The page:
Learning and Behavior
Some, but not all, children with Duchenne have learning or behavior problems. Your child should be screened for learning difficulties if you or your child’s doctors or teachers notice learning delays. Children with Duchenne are more likely to have difficulties with language (such as responding to questions or expressing himself) and learning to read.
Behavior problems are quite common in all young children, and children with Duchenne are no different. However, young children with Duchenne may have more difficulty with impulsivity and emotional control than other children their age. They are also more likely to be rigid and inflexible in their thinking, which can result in noncompliance or arguing. They may have difficulty making transitions. They may also be taking steroid medication with strong side effects that can have an impact on their behavior, such as making them more emotional and active than normal.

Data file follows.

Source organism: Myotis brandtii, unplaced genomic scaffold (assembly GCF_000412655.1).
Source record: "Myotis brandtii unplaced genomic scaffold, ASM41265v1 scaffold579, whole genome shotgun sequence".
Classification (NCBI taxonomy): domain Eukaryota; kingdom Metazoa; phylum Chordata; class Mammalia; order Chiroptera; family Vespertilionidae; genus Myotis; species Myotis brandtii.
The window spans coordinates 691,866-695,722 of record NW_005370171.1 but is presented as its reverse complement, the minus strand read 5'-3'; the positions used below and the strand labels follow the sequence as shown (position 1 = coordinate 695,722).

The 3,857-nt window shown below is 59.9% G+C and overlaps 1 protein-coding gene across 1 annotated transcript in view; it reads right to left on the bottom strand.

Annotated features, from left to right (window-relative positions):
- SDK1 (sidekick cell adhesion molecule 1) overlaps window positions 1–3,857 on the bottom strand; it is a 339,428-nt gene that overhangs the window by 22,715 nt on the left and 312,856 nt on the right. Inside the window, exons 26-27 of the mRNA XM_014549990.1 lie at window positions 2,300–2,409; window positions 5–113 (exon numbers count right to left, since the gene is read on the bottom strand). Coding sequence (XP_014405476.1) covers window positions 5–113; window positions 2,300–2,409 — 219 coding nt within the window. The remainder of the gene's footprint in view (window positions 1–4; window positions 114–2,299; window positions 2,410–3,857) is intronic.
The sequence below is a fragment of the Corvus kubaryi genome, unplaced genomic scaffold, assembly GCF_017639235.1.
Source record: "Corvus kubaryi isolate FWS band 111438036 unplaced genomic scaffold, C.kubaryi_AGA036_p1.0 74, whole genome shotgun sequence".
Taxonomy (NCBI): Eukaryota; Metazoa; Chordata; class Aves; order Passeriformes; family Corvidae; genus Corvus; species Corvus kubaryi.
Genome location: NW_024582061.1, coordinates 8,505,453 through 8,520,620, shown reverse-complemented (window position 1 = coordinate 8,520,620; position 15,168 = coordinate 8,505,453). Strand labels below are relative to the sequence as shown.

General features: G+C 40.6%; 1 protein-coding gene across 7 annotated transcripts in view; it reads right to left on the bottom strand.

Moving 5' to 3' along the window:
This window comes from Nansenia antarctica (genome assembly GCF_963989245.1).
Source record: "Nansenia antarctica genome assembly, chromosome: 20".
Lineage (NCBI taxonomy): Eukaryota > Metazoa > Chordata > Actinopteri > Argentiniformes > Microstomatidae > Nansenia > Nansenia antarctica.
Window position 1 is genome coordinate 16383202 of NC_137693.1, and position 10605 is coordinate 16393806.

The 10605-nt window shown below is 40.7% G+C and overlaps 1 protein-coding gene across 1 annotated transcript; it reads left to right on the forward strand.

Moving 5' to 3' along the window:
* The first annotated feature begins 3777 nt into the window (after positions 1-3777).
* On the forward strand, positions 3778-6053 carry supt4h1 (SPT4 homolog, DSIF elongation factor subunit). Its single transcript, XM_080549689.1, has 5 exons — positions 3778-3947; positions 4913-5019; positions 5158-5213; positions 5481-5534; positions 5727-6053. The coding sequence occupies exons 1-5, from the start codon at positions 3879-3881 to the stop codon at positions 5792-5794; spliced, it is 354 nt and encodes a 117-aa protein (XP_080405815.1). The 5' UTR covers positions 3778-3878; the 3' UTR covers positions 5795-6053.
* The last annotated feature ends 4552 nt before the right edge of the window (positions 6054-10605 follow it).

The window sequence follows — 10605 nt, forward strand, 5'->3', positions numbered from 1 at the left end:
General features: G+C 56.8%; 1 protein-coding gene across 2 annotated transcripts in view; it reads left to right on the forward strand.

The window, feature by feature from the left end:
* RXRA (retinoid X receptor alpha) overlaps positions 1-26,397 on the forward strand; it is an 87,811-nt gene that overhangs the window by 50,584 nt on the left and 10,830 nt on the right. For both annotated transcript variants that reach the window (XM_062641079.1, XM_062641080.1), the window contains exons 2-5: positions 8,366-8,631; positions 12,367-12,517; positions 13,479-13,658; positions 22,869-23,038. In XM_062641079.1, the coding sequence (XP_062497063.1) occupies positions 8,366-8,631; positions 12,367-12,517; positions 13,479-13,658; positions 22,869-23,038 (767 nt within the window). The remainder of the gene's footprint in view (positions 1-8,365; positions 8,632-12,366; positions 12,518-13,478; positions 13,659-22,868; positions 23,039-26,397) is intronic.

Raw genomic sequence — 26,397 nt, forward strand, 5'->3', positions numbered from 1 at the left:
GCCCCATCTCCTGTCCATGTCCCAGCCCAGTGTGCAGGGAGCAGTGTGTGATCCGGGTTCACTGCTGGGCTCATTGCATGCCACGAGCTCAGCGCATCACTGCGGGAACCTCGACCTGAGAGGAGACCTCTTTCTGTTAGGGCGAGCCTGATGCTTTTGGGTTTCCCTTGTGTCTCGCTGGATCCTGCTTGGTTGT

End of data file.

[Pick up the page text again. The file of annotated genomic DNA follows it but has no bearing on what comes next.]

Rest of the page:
As your child gets older, it is likely that he will need more help than many of his peers. Help your child (and your family) by getting your child comfortable with having other people care for him. Your child needs to know that his parents are not the only ones who can keep him safe and happy.
Mental Health Care
Children with Duchenne tend to become more aware of their differences and limitations during this stage. Although most adjust well to their condition over time, there may be times of emotional distress because of Duchenne. Counseling during this stage may be helpful and should be considered.